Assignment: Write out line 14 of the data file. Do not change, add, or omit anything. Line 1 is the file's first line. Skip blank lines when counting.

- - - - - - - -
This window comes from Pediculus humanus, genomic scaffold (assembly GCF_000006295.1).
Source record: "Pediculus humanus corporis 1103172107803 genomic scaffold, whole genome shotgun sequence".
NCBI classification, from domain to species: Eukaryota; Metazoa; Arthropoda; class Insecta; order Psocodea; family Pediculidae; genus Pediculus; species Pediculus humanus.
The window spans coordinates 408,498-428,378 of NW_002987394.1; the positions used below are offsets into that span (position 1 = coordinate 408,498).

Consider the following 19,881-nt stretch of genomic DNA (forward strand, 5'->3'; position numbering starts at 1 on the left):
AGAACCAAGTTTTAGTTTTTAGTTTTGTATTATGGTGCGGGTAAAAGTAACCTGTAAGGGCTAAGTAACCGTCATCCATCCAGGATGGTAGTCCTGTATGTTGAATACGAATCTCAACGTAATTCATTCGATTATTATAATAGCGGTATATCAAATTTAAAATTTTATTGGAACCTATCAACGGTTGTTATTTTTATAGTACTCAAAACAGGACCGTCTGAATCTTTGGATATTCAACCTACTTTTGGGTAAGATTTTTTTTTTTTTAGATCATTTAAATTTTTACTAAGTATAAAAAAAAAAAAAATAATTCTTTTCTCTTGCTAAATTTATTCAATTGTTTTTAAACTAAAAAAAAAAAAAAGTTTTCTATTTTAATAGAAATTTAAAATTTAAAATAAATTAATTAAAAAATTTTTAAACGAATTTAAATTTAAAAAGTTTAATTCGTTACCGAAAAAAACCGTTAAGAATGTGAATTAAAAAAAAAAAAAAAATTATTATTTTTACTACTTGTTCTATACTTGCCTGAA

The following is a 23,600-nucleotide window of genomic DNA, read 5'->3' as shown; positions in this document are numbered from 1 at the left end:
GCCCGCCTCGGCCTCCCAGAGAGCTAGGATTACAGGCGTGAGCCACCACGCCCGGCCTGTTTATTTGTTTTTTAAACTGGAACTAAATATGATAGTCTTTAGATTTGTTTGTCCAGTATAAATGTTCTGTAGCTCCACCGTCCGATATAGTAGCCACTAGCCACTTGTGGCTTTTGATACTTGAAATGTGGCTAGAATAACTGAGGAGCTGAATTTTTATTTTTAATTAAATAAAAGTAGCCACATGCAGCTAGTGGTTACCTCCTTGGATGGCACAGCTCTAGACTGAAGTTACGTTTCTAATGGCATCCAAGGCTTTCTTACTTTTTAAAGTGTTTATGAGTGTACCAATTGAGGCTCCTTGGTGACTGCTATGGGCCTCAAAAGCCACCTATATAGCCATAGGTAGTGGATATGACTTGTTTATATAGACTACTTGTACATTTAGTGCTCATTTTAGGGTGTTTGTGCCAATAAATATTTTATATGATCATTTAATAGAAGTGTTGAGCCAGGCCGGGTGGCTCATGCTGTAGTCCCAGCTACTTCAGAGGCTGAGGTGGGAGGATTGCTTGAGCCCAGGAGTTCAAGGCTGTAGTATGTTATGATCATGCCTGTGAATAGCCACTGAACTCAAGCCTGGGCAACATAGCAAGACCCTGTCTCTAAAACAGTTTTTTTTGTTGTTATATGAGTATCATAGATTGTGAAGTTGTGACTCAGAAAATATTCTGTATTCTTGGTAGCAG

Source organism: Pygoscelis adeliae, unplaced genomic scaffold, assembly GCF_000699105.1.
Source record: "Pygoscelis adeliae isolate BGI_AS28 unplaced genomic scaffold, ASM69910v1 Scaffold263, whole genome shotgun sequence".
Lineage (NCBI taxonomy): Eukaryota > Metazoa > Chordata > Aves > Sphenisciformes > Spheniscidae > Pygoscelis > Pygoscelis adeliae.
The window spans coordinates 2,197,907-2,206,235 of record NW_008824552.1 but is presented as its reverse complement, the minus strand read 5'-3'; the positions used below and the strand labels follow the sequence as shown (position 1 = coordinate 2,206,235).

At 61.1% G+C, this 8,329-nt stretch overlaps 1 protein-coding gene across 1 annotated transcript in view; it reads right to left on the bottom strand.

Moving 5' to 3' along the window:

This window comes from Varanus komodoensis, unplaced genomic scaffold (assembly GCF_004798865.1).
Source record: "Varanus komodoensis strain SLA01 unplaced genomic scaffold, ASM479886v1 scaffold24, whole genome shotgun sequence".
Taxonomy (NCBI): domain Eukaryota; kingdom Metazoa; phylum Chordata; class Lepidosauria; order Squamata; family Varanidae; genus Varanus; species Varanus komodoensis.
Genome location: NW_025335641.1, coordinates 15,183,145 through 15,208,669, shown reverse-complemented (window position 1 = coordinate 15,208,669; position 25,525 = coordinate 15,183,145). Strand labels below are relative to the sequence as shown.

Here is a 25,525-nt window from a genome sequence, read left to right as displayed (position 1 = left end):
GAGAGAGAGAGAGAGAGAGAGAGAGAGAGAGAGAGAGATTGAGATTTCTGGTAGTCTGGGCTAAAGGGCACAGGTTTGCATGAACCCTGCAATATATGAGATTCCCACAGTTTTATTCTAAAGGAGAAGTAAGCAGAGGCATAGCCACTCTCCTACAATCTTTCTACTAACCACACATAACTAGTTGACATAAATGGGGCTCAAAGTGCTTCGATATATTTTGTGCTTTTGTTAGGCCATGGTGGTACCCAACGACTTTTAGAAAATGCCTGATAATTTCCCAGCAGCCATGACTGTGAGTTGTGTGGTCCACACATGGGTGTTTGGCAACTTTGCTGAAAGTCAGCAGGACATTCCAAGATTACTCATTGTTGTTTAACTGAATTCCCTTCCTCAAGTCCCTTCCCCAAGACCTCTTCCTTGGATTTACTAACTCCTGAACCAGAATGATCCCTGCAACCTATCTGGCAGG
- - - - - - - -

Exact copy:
Moving 5' to 3' along the window: